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There’s More Summer Living

At the end of May, my 11-year-old Grand wrote ‘Summer Schedule’ in big letters on her family’s laundry room chalkboard. Louise had erased her family’s plan of sport practices, music lessons, and dance classes, and she wrote three short sentences.

Stay in bed to your heart’s content.

Swim to Mom’s content.

And read to your brain’s content.

Every time I’ve seen Louise’s schedule I’ve hummed two songs that I first heard as a child. Summertime and In the Good Old Summertime. We weren’t a singing family, but I learned a few lines from Summertime that I’d sing and Dad whistled.

Summertime, and the livin’ is easy
Fish are jumpin’ and the cotton is high
Oh, your daddy’s rich and your ma is good-lookin’
So hush, little baby, don’t you cry.

It’s the first line that stuck in my head. This lullaby was written in 1935 for Porgy and Bess, a play about troubled people in Charleston who played hard, fell in love, and for whom life wasn’t easy. I didn’t know that story when I was young; I just liked that the livin’ was easy.

I remember only part of the beginning verse, about holding hands, from In the Good Old Summertime. We didn’t sing it as it was written in 1902 and recorded by many artists through the years, up to 1965 by Nat King Cole.

In the good old summertime
In the good old summertime
Strolling through a shady lane
With your baby mine
You hold her hand and she holds yours
And that’s a very good sign
That she’s your tootsey-wootsey

In the good, old summertime.

Mom and Dad sang, or actually chanted, a version that went something like, “I’ll hold your hand and you hold mine and that’s a very good sign. That we’re having fun in the good, ole summertime.” Or sometimes we’d dine in the good ole summertime. Or we wondered what time it was in the good old summertime.

So now that school bells are ringing what happens to Louise’s Summer Schedule? Stay in bed, swim, read. Even though the summer season includes August and most of September, when school begins, summer seems to end. Like many children, my Grand isn’t ready for a school schedule to squelch summer time. And I’m not either.

There’s still a lot of summer living. There are long days for walks in the woods, along a stream, and downtown to the ice cream store. There’s time for more backyard playing and cookouts. More fresh homegrown yellow squash to fry, more juicy red tomatoes to slice, more green beans to snap, more watermelon to slurp. More lake sunsets and boat rides. More front porch rocking.

Although Louise and her siblings are back in school, her Summer Schedule is still on the wall. Her mom said, “I just can’t give it up.”  Who wants to give up good old summertime when the living is easy? Not me. Nor my Grands. Nor their mother.

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Summertime…..A Good Visitor

I’m not finished with summer.  I want more warm days to play in the swimming pool.  “Watch me, Gran!”  my oldest Grand says.  He runs the length of the diving board and jumps into deep water.  “Did you see me?”  he says as soon as his mouth breaks the water’s surface.  Of course.  I applaud and promise to watch as he dives underwater to pick up a toy that lies on the bottom of the pool, four feet deep.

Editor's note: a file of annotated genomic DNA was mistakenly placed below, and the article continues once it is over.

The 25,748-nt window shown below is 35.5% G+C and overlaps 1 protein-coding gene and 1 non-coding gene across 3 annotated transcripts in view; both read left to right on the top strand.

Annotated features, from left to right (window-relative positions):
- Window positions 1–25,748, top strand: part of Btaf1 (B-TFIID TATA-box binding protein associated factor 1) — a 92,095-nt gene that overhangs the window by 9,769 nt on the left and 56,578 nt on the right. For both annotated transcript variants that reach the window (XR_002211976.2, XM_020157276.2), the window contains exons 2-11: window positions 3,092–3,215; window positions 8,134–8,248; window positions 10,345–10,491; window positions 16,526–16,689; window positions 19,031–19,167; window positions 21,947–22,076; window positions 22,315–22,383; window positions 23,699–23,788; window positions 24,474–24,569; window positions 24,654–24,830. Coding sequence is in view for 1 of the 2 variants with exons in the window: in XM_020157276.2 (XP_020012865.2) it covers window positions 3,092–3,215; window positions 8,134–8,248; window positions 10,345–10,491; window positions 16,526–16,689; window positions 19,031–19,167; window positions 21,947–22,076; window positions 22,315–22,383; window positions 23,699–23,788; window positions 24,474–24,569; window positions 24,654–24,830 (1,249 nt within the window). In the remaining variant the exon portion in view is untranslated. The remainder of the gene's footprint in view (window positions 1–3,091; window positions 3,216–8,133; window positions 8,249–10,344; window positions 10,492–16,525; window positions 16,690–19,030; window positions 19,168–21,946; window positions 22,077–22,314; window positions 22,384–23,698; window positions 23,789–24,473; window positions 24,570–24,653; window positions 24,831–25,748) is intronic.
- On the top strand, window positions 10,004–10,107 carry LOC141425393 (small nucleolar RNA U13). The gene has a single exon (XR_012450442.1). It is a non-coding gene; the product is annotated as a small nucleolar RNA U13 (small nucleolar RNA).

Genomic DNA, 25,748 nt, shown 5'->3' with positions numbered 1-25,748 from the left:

“Swing me around, Gran.  Really fast,” says my five-year old Grand.  She adjusts her goggles, twists the water wings on her arms, and tightens her closed mouth.  I hold her hands and rotate in a circle, around and around and around.  When I say I’m dizzy, she says, “I’m not.  I’ll throw the ball and let’s see who gets it first.”  She dog paddles and holds the floating ball high in the air.  “Did you know I can swim really good on my back?” I watch as she lies on top of the water and kicks across the pool.

“Gran, hold me.  I don’t want to get my face wet.”  My three-year-old Grand locks her legs around my waist and her arms around my neck.  As I walk into water deep enough to reach her chest, she tightens her grip.  I remind her that earlier in the summer, she put her face in the water and blew bubbles.  “I don’t want to.  You can,” she says as she buries her face in my shoulder because her big brother and sister splash water close to us.

It’s not just fun in the pool that I don’t want to end.  I’m not ready to give up late afternoon pontoon boat rides and sunsets at Center Hill Lake.  And I’ll miss my smallest bird friends.  A hummingbird feeder hangs outside my kitchen window, but now it’s time to take it down and encourage the hummers to head south.  I haven’t eaten all the locally grown watermelon and cantaloupe and yellow squash I want, and I need at least one more mess of fresh green beans.

I like hosta plants with green leaves, not wilted yellow and brown leaves.  My knockout roses are knocked out for this growing season, and the blooms of my red impatience flowers are drooping on the end of long thin stems.  I like long days with sunrise at 5:30 a.m. and sunset at 8:00 p.m.  Plus, I’m not ready to give up comfortable summer clothes – shorts, tee shirts, and flip-flops.

The backyard deck is my favorite summertime room.  It’s where I listen to the songs of night creatures and greet the day with my first cup of coffee and eat lunch with my Grands and read in the late afternoon and cook on the grill.

Just like a good guest, summer comes for a visit.  Then leaves while I’m still having fun and promises to come back.  I’ll be ready.